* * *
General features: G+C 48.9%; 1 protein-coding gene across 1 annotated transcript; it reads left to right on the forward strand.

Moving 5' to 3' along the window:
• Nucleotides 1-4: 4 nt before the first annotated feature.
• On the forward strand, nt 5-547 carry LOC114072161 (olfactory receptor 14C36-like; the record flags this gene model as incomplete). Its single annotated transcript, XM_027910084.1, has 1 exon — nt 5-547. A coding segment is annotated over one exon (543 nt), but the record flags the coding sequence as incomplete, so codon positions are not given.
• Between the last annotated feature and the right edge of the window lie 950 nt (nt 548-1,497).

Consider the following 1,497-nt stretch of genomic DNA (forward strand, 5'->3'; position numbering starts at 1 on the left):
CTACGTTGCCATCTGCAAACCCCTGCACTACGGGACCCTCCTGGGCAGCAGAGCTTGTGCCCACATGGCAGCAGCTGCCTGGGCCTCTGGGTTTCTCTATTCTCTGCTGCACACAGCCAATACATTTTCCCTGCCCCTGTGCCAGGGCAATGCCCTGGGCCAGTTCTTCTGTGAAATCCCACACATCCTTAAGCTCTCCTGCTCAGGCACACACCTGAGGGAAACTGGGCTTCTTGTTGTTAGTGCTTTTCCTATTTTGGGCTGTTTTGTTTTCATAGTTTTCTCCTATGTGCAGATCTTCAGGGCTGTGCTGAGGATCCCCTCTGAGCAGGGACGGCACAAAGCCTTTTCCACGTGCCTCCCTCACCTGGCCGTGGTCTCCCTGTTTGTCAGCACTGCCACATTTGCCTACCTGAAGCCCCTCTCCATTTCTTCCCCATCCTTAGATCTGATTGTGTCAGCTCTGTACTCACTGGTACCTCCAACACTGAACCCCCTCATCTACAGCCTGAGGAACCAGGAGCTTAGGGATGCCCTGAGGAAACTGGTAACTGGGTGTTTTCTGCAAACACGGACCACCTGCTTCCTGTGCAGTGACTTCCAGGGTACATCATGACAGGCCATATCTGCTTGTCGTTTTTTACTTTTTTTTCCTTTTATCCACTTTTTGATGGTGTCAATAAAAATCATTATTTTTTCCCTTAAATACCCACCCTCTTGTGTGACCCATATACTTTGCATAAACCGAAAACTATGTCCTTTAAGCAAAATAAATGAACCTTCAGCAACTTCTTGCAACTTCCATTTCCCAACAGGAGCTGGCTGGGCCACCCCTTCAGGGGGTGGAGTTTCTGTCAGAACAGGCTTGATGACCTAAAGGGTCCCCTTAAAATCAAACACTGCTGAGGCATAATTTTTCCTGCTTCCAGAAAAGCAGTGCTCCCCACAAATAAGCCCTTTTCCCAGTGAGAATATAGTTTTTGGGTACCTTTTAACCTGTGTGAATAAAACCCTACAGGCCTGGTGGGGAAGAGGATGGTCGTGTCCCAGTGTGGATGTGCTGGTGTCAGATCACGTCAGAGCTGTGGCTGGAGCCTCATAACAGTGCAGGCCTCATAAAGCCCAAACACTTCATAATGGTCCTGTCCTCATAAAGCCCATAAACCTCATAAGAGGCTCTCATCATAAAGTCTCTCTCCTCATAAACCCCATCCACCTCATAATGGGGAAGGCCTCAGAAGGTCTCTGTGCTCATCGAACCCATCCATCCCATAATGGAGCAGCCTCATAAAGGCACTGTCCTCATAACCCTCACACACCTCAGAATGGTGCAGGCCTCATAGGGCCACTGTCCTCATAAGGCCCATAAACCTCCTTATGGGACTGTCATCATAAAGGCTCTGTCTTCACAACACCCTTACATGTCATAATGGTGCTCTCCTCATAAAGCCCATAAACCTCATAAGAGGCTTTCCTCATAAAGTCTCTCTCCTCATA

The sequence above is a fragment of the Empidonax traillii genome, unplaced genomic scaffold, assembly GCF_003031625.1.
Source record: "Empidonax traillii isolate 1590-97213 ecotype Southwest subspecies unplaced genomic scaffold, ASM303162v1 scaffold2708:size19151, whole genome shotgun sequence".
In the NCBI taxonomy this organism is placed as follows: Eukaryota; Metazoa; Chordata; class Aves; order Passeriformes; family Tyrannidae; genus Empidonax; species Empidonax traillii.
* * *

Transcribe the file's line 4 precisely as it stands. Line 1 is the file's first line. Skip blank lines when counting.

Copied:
• On the forward strand, nt 5-547 carry LOC114072161 (olfactory receptor 14C36-like; the record flags this gene model as incomplete). Its single annotated transcript, XM_027910084.1, has 1 exon — nt 5-547. A coding segment is annotated over one exon (543 nt), but the record flags the coding sequence as incomplete, so codon positions are not given.